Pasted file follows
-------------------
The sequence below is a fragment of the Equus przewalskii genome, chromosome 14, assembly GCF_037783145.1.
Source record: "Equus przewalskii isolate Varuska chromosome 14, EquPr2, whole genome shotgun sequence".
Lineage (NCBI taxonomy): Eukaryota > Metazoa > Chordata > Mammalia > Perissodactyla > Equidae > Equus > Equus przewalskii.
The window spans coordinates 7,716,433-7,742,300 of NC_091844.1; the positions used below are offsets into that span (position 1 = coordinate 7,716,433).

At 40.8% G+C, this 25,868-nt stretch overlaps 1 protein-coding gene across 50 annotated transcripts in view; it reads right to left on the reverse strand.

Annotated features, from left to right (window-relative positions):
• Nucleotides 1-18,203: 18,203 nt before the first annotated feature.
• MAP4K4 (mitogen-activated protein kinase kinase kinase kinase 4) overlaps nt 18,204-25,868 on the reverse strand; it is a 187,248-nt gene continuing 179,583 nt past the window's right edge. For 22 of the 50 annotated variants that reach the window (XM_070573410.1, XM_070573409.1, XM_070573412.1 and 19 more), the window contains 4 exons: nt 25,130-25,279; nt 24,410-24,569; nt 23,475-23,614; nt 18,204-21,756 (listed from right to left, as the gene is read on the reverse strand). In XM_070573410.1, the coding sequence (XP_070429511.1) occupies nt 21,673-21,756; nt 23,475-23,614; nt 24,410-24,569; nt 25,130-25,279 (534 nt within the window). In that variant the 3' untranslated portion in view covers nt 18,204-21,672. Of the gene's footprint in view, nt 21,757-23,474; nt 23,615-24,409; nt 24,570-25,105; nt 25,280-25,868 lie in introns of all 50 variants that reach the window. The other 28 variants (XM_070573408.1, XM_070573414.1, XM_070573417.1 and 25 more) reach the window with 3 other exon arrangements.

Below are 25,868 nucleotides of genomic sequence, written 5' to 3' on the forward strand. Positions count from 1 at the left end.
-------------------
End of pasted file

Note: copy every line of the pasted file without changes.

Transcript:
The sequence below is a fragment of the Equus przewalskii genome, chromosome 14, assembly GCF_037783145.1.
Source record: "Equus przewalskii isolate Varuska chromosome 14, EquPr2, whole genome shotgun sequence".
Lineage (NCBI taxonomy): Eukaryota > Metazoa > Chordata > Mammalia > Perissodactyla > Equidae > Equus > Equus przewalskii.
The window spans coordinates 7,716,433-7,742,300 of NC_091844.1; the positions used below are offsets into that span (position 1 = coordinate 7,716,433).

At 40.8% G+C, this 25,868-nt stretch overlaps 1 protein-coding gene across 50 annotated transcripts in view; it reads right to left on the reverse strand.

Annotated features, from left to right (window-relative positions):
• Nucleotides 1-18,203: 18,203 nt before the first annotated feature.
• MAP4K4 (mitogen-activated protein kinase kinase kinase kinase 4) overlaps nt 18,204-25,868 on the reverse strand; it is a 187,248-nt gene continuing 179,583 nt past the window's right edge. For 22 of the 50 annotated variants that reach the window (XM_070573410.1, XM_070573409.1, XM_070573412.1 and 19 more), the window contains 4 exons: nt 25,130-25,279; nt 24,410-24,569; nt 23,475-23,614; nt 18,204-21,756 (listed from right to left, as the gene is read on the reverse strand). In XM_070573410.1, the coding sequence (XP_070429511.1) occupies nt 21,673-21,756; nt 23,475-23,614; nt 24,410-24,569; nt 25,130-25,279 (534 nt within the window). In that variant the 3' untranslated portion in view covers nt 18,204-21,672. Of the gene's footprint in view, nt 21,757-23,474; nt 23,615-24,409; nt 24,570-25,105; nt 25,280-25,868 lie in introns of all 50 variants that reach the window. The other 28 variants (XM_070573408.1, XM_070573414.1, XM_070573417.1 and 25 more) reach the window with 3 other exon arrangements.

Below are 25,868 nucleotides of genomic sequence, written 5' to 3' on the forward strand. Positions count from 1 at the left end.